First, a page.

More and more students are choosing nursing degrees when they go to school. The employment and opportunities available in this field are expanding rapidly. However, as more people come into the field with the standard associate degree in nursing, expectations are increasing. As a result, the Bachelor of Science in Nursing (BSN) is becoming more common as job applicants seek to edge out the competition. In fact, many student nurses today are going straight to the BSN in order to save time and money later.
What Is the Focus of Study?
The bachelor degree in Nursing is built around the same applied science with which the associate degree begins. It continues the education by requiring more liberal arts courses just as any other bachelor degree would do. Student nurses and already registered nurses also add more foundational nursing courses to their degree as well as other courses.
Why Pursue a BSN?
Many student nurses are pursuing the Bachelor of Science in Nursing because they want to have an advantage over their peers when they enter the job market for nurses after graduation. However, even registered nurses that are already working find it worth their while to go back to school and acquire this more advanced degree. It gives them a deeper understanding of the work that they do. In addition, it gives them the opportunity to continue their studies later and possibly advance to become nurse practitioners with a doctoral degree in Nursing.
What Are the Required Courses?
Students seeking a BSN must take blocks of courses required with any bachelor degree. These include courses such as English, Math, electives and any required courses in diversity that a University may require. Then they have to meet the science and math prerequisites that are specific to the nursing field. After official entry into the Nursing program, BSN candidates study the same courses in Foundational Nursing that students seeking the associate degree study before becoming RNs. They reach qualification for the BSN when they complete a total of 30 units in Nursing, with additional studies in Gerontology, Leadership and plenty of clinical work.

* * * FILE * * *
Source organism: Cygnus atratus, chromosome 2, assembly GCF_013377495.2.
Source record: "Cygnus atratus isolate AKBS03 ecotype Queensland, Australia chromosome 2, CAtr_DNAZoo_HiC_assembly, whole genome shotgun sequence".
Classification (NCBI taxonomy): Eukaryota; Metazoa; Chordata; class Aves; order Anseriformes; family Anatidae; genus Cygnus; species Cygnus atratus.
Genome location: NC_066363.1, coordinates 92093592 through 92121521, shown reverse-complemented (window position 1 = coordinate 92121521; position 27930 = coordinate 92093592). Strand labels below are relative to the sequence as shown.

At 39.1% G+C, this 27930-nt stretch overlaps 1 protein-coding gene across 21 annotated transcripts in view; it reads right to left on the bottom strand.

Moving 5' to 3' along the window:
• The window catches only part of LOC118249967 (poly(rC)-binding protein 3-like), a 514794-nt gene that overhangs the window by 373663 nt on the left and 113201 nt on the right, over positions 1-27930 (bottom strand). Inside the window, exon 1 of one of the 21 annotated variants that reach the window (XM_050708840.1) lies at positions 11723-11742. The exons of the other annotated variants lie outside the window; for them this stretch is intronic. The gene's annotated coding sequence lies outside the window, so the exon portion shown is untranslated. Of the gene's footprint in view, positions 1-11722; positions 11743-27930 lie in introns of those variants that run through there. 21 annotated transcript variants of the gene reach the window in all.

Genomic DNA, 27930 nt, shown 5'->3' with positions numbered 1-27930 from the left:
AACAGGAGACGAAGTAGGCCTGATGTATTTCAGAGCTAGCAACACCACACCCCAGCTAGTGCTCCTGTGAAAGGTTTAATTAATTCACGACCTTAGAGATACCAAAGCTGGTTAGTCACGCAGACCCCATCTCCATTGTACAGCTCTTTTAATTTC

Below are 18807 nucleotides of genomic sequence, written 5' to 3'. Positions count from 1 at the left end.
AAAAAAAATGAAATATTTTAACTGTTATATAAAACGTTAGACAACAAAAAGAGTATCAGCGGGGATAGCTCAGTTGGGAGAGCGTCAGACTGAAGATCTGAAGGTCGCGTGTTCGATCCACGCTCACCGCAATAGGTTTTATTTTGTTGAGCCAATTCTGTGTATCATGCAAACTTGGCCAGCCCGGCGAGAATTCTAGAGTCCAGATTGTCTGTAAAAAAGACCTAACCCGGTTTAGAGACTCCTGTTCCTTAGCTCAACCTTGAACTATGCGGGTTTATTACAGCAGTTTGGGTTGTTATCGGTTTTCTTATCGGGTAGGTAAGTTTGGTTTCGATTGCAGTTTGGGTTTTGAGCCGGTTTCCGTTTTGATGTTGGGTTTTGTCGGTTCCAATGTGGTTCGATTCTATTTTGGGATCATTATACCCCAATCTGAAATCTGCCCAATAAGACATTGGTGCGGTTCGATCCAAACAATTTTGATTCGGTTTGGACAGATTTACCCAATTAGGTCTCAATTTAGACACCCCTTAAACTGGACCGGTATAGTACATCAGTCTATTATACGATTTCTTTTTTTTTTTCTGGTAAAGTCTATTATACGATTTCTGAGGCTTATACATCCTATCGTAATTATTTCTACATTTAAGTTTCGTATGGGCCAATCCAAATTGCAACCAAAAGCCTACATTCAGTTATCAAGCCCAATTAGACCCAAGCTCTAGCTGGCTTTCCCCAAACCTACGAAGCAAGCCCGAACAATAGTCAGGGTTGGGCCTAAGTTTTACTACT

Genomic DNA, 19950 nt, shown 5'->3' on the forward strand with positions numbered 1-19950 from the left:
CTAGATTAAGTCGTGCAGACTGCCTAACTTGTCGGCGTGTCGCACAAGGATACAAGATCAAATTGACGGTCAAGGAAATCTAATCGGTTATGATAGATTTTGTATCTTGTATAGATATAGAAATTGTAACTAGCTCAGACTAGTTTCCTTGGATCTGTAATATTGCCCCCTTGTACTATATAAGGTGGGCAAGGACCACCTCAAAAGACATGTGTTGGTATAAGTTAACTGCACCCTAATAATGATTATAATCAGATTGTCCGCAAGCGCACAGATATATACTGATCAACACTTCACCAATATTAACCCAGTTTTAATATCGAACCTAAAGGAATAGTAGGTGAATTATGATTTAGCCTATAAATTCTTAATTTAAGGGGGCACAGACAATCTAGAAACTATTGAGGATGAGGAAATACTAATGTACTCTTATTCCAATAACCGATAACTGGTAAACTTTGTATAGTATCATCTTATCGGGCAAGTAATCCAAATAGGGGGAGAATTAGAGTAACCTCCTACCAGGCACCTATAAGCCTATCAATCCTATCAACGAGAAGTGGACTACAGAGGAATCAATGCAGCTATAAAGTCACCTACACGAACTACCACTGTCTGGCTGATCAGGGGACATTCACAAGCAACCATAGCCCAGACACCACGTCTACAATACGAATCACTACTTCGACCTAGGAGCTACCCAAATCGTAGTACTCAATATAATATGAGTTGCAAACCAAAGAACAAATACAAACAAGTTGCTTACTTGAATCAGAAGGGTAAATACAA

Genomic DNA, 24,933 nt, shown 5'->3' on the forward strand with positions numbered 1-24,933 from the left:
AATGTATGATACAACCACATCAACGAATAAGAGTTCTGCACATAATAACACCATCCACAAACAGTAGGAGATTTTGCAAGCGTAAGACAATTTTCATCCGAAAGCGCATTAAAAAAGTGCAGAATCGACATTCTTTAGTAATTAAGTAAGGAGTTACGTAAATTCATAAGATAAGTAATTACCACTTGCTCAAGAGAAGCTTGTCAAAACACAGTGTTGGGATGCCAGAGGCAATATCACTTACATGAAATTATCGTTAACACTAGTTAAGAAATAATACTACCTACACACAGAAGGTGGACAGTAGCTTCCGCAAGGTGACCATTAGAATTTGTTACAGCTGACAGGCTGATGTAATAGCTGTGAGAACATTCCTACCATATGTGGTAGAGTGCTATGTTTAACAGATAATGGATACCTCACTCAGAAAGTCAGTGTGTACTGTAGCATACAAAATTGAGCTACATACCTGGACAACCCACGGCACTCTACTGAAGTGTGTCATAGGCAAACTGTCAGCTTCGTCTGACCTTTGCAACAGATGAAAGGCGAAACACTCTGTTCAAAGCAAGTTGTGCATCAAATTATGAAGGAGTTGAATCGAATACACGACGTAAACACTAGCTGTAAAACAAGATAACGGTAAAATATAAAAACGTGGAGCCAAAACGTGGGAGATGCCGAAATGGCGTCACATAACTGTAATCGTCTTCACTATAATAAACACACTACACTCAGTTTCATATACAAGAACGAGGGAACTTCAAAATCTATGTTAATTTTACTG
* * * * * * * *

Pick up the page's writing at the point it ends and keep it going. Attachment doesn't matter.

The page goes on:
Job Outlook for Graduates
While employment rates for RNs are already high, they are essentially at full employment for BSNs. The extra edge provided by this degree makes it very easy for these professionals to edge their way into even the toughest job markets. Furthermore, the average salary of a BSN with just one year of experience is $50,000. This pay scale may vary with geographic location and the specific medical center or hospital in which they work.
Online Opportunities to Achieve a BSN
Much of a nurse’s training is hands-on and cannot be accomplished online. However, there are many courses required of nurses in college which can be studied this way. For example, almost all of the general education requirements and many of the nursing pre-requisites are available in online forums. The only classes that must be taken on campus or elsewhere are those that require hands-on training or the student’s actual presence in a medical center.
How to Get Admitted to the Program?
Students are typically not eligible for entry into the BSN program until they have reached the second semester of the nursing program. Requirements vary from school to school but it is common for these institutions to request that applicants have GPAs of 3.0 or above. Students may enter the program during their third semester in nursing, before they have even completed courses for an associate degree in nursing. Some courses may be taken by students who do not hold their RN license yet.
Additionally, these students can transfer credits from other institutions. Each school may have its own restrictions on how many credits can be applied in such situations and whether or not credits from other nursing programs count.
Acquiring a Bachelor of Nursing online has never been easier. Even many major institutions are offering their core courses over the Internet in order to facilitate their student’s schedules. With so many courses available for an online BSN, students will be able to fit the required campus courses into their daily lives more easily. This is especially critical for RNs who are already working and trying to advance in their careers.